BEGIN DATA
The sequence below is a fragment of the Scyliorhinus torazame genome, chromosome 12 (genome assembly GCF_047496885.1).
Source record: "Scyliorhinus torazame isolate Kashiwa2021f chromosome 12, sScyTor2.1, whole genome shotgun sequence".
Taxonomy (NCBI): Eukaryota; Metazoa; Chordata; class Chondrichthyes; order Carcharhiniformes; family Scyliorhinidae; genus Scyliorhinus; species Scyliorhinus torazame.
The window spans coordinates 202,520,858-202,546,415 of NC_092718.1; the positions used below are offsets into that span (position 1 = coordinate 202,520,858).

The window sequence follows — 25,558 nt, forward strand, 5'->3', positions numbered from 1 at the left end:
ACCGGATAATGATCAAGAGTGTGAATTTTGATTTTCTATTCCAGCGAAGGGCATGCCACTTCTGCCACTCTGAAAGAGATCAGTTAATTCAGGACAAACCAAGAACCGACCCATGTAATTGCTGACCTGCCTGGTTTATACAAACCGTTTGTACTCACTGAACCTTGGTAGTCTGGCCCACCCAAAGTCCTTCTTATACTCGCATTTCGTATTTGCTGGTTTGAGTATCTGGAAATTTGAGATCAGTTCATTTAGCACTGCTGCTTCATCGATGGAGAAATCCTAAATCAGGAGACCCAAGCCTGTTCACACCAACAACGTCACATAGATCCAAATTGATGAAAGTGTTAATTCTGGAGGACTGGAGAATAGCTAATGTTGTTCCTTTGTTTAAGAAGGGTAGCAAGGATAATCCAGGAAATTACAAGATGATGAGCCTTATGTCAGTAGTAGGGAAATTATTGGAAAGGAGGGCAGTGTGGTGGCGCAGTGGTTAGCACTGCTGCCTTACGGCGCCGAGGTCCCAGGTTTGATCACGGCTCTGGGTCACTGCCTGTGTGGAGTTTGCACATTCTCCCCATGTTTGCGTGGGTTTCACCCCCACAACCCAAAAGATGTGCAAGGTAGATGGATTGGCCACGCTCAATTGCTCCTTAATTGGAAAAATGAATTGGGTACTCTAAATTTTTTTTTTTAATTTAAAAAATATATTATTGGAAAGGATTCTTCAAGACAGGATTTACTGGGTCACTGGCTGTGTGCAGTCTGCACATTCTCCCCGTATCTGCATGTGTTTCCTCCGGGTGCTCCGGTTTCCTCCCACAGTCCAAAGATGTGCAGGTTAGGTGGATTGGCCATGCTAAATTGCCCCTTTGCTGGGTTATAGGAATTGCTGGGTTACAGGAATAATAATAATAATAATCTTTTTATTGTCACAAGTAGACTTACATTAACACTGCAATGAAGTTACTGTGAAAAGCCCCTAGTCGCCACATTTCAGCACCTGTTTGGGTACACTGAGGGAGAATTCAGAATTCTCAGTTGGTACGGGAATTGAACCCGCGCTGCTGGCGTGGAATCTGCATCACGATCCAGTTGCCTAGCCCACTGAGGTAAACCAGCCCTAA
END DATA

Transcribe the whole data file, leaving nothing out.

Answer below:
The sequence below is a fragment of the Scyliorhinus torazame genome, chromosome 12 (genome assembly GCF_047496885.1).
Source record: "Scyliorhinus torazame isolate Kashiwa2021f chromosome 12, sScyTor2.1, whole genome shotgun sequence".
Taxonomy (NCBI): Eukaryota; Metazoa; Chordata; class Chondrichthyes; order Carcharhiniformes; family Scyliorhinidae; genus Scyliorhinus; species Scyliorhinus torazame.
The window spans coordinates 202,520,858-202,546,415 of NC_092718.1; the positions used below are offsets into that span (position 1 = coordinate 202,520,858).

The window sequence follows — 25,558 nt, forward strand, 5'->3', positions numbered from 1 at the left end:
ACCGGATAATGATCAAGAGTGTGAATTTTGATTTTCTATTCCAGCGAAGGGCATGCCACTTCTGCCACTCTGAAAGAGATCAGTTAATTCAGGACAAACCAAGAACCGACCCATGTAATTGCTGACCTGCCTGGTTTATACAAACCGTTTGTACTCACTGAACCTTGGTAGTCTGGCCCACCCAAAGTCCTTCTTATACTCGCATTTCGTATTTGCTGGTTTGAGTATCTGGAAATTTGAGATCAGTTCATTTAGCACTGCTGCTTCATCGATGGAGAAATCCTAAATCAGGAGACCCAAGCCTGTTCACACCAACAACGTCACATAGATCCAAATTGATGAAAGTGTTAATTCTGGAGGACTGGAGAATAGCTAATGTTGTTCCTTTGTTTAAGAAGGGTAGCAAGGATAATCCAGGAAATTACAAGATGATGAGCCTTATGTCAGTAGTAGGGAAATTATTGGAAAGGAGGGCAGTGTGGTGGCGCAGTGGTTAGCACTGCTGCCTTACGGCGCCGAGGTCCCAGGTTTGATCACGGCTCTGGGTCACTGCCTGTGTGGAGTTTGCACATTCTCCCCATGTTTGCGTGGGTTTCACCCCCACAACCCAAAAGATGTGCAAGGTAGATGGATTGGCCACGCTCAATTGCTCCTTAATTGGAAAAATGAATTGGGTACTCTAAATTTTTTTTTTTAATTTAAAAAATATATTATTGGAAAGGATTCTTCAAGACAGGATTTACTGGGTCACTGGCTGTGTGCAGTCTGCACATTCTCCCCGTATCTGCATGTGTTTCCTCCGGGTGCTCCGGTTTCCTCCCACAGTCCAAAGATGTGCAGGTTAGGTGGATTGGCCATGCTAAATTGCCCCTTTGCTGGGTTATAGGAATTGCTGGGTTACAGGAATAATAATAATAATAATCTTTTTATTGTCACAAGTAGACTTACATTAACACTGCAATGAAGTTACTGTGAAAAGCCCCTAGTCGCCACATTTCAGCACCTGTTTGGGTACACTGAGGGAGAATTCAGAATTCTCAGTTGGTACGGGAATTGAACCCGCGCTGCTGGCGTGGAATCTGCATCACGATCCAGTTGCCTAGCCCACTGAGGTAAACCAGCCCTAA